Survey Gives Green Light to March Madness Activities at Work

MENLO PARK, Calif., March 11 /PRNewswire/ -- In March, team spirit at the office may be more about whose favorite college is in the NCAA basketball tournament than how well coworkers collaborate. OfficeTeam recently asked more than 1,000 managers whether March Madness activities, such as watching game highlights or engaging in friendly competitions, affect morale and productivity. Forty-one percent of those surveyed felt the college basketball playoffs have a positive effect on employee morale. The majority (56 percent) also said March Madness activities do not impact productivity, and 22 percent of respondents believed the festivities actually boost workers' output.

The survey was developed by OfficeTeam, a leading staffing service specializing in the placement of highly skilled administrative professionals. It was conducted by an independent research firm and is based on telephone interviews with more than 1,000 senior managers at companies with 20 or more employees.

Managers were asked, "Do you feel March Madness (NCAA basketball tournament) activities in the workplace, such as watching games or participating in pools that don't involve money, have a positive or negative impact on employee morale?" Their responses:

Very positive 9%
Somewhat positive 32%
No impact 48%
Somewhat negative 7%
Very negative 4%

Managers also were asked, "Do you feel March Madness-related activities in the workplace have a positive or negative impact on employee productivity?" Their responses:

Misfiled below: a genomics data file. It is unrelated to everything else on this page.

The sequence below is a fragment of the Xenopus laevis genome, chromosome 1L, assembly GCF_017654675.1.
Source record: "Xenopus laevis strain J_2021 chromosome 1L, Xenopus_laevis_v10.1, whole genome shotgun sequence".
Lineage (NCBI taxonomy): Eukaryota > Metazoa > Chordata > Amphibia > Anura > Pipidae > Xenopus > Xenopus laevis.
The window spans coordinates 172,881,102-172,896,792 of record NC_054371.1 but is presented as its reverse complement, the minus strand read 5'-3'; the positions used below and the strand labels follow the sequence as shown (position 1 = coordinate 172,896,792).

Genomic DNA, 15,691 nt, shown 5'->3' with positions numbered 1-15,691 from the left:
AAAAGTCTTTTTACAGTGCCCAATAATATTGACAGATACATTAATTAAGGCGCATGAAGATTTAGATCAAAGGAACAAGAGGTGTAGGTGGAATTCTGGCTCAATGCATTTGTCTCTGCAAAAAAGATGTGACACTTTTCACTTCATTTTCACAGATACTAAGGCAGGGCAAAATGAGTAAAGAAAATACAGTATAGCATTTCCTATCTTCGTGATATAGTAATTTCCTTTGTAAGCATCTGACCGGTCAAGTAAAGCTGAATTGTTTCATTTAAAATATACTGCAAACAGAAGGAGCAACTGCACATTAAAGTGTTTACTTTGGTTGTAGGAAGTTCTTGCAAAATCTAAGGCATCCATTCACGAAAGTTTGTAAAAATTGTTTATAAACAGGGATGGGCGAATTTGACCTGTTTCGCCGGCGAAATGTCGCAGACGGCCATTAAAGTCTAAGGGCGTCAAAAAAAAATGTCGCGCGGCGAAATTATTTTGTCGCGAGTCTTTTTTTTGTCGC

Very positive 5%
Somewhat positive 17%
No impact 56%
Somewhat negative 17%
Very negative 5%

"The NCAA basketball tournament is a common topic of conversation at the office as employees may share college allegiances," said OfficeTeam executive director Robert Hosking. "As long as everyone remains a good sport, rooting for a favorite team should not affect morale or productivity."

Hosking pointed out that there are opportunities for managers to build camaraderie by organizing activities around March Madness -- an informal lunch or dinner at a sports bar to watch a big game, for example. "There's no question the excitement generated by major sporting events can be a distraction at work," he said. "However, it can be a healthy diversion if employers encourage team-building activities tied to the games."

About OfficeTeam
OfficeTeam is the nation's leading staffing service specializing in the temporary placement of highly skilled office and administrative support professionals. The company has more than 325 locations worldwide and offers online job search services at www.officeteam.com. For more career and workplace advice, follow OfficeTeam at www.twitter.com/officeteam.

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